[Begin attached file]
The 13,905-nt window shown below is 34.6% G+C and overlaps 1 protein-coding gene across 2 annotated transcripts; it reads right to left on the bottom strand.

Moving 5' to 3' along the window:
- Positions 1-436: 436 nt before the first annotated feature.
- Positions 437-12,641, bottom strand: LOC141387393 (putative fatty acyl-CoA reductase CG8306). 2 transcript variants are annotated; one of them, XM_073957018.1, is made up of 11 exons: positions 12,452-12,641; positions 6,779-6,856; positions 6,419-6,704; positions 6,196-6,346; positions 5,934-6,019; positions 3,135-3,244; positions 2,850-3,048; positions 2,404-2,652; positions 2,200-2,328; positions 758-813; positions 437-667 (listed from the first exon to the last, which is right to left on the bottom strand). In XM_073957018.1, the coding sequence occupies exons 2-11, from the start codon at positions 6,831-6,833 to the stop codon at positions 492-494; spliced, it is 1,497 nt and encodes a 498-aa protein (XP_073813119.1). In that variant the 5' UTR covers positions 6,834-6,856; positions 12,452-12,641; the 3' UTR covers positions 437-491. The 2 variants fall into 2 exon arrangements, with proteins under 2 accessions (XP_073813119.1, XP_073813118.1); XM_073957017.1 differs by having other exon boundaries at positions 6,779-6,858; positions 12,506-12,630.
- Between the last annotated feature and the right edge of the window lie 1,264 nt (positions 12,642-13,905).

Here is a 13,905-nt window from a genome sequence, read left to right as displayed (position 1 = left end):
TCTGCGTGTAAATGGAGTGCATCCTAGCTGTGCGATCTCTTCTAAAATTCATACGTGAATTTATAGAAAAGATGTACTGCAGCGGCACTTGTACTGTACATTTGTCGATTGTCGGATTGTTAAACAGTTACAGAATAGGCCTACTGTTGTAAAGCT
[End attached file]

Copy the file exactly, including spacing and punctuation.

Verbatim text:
The 13,905-nt window shown below is 34.6% G+C and overlaps 1 protein-coding gene across 2 annotated transcripts; it reads right to left on the bottom strand.

Moving 5' to 3' along the window:
- Positions 1-436: 436 nt before the first annotated feature.
- Positions 437-12,641, bottom strand: LOC141387393 (putative fatty acyl-CoA reductase CG8306). 2 transcript variants are annotated; one of them, XM_073957018.1, is made up of 11 exons: positions 12,452-12,641; positions 6,779-6,856; positions 6,419-6,704; positions 6,196-6,346; positions 5,934-6,019; positions 3,135-3,244; positions 2,850-3,048; positions 2,404-2,652; positions 2,200-2,328; positions 758-813; positions 437-667 (listed from the first exon to the last, which is right to left on the bottom strand). In XM_073957018.1, the coding sequence occupies exons 2-11, from the start codon at positions 6,831-6,833 to the stop codon at positions 492-494; spliced, it is 1,497 nt and encodes a 498-aa protein (XP_073813119.1). In that variant the 5' UTR covers positions 6,834-6,856; positions 12,452-12,641; the 3' UTR covers positions 437-491. The 2 variants fall into 2 exon arrangements, with proteins under 2 accessions (XP_073813119.1, XP_073813118.1); XM_073957017.1 differs by having other exon boundaries at positions 6,779-6,858; positions 12,506-12,630.
- Between the last annotated feature and the right edge of the window lie 1,264 nt (positions 12,642-13,905).

Here is a 13,905-nt window from a genome sequence, read left to right as displayed (position 1 = left end):
TCTGCGTGTAAATGGAGTGCATCCTAGCTGTGCGATCTCTTCTAAAATTCATACGTGAATTTATAGAAAAGATGTACTGCAGCGGCACTTGTACTGTACATTTGTCGATTGTCGGATTGTTAAACAGTTACAGAATAGGCCTACTGTTGTAAAGCT